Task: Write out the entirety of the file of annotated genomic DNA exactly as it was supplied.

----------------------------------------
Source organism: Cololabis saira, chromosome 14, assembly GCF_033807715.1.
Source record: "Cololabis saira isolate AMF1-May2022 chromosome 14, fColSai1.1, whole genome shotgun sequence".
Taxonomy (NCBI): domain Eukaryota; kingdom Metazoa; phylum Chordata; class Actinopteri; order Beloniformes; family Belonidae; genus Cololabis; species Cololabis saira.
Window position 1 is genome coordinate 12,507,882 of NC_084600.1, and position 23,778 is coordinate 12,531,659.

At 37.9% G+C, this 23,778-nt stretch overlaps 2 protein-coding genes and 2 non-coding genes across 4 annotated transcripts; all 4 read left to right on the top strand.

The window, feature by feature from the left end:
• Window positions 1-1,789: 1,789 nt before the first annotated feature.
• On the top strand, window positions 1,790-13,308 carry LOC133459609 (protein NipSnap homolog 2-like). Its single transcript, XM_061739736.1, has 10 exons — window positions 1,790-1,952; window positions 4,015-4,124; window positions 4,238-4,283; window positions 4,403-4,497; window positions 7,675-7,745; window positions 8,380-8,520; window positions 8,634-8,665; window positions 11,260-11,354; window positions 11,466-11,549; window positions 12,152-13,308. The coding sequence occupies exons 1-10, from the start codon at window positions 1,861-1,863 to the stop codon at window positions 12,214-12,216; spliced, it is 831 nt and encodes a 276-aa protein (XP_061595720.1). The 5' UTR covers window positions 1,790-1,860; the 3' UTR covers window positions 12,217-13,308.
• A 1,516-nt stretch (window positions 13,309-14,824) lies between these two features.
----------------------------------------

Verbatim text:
Source organism: Cololabis saira, chromosome 14, assembly GCF_033807715.1.
Source record: "Cololabis saira isolate AMF1-May2022 chromosome 14, fColSai1.1, whole genome shotgun sequence".
Taxonomy (NCBI): domain Eukaryota; kingdom Metazoa; phylum Chordata; class Actinopteri; order Beloniformes; family Belonidae; genus Cololabis; species Cololabis saira.
Window position 1 is genome coordinate 12,507,882 of NC_084600.1, and position 23,778 is coordinate 12,531,659.

At 37.9% G+C, this 23,778-nt stretch overlaps 2 protein-coding genes and 2 non-coding genes across 4 annotated transcripts; all 4 read left to right on the top strand.

The window, feature by feature from the left end:
• Window positions 1-1,789: 1,789 nt before the first annotated feature.
• On the top strand, window positions 1,790-13,308 carry LOC133459609 (protein NipSnap homolog 2-like). Its single transcript, XM_061739736.1, has 10 exons — window positions 1,790-1,952; window positions 4,015-4,124; window positions 4,238-4,283; window positions 4,403-4,497; window positions 7,675-7,745; window positions 8,380-8,520; window positions 8,634-8,665; window positions 11,260-11,354; window positions 11,466-11,549; window positions 12,152-13,308. The coding sequence occupies exons 1-10, from the start codon at window positions 1,861-1,863 to the stop codon at window positions 12,214-12,216; spliced, it is 831 nt and encodes a 276-aa protein (XP_061595720.1). The 5' UTR covers window positions 1,790-1,860; the 3' UTR covers window positions 12,217-13,308.
• A 1,516-nt stretch (window positions 13,309-14,824) lies between these two features.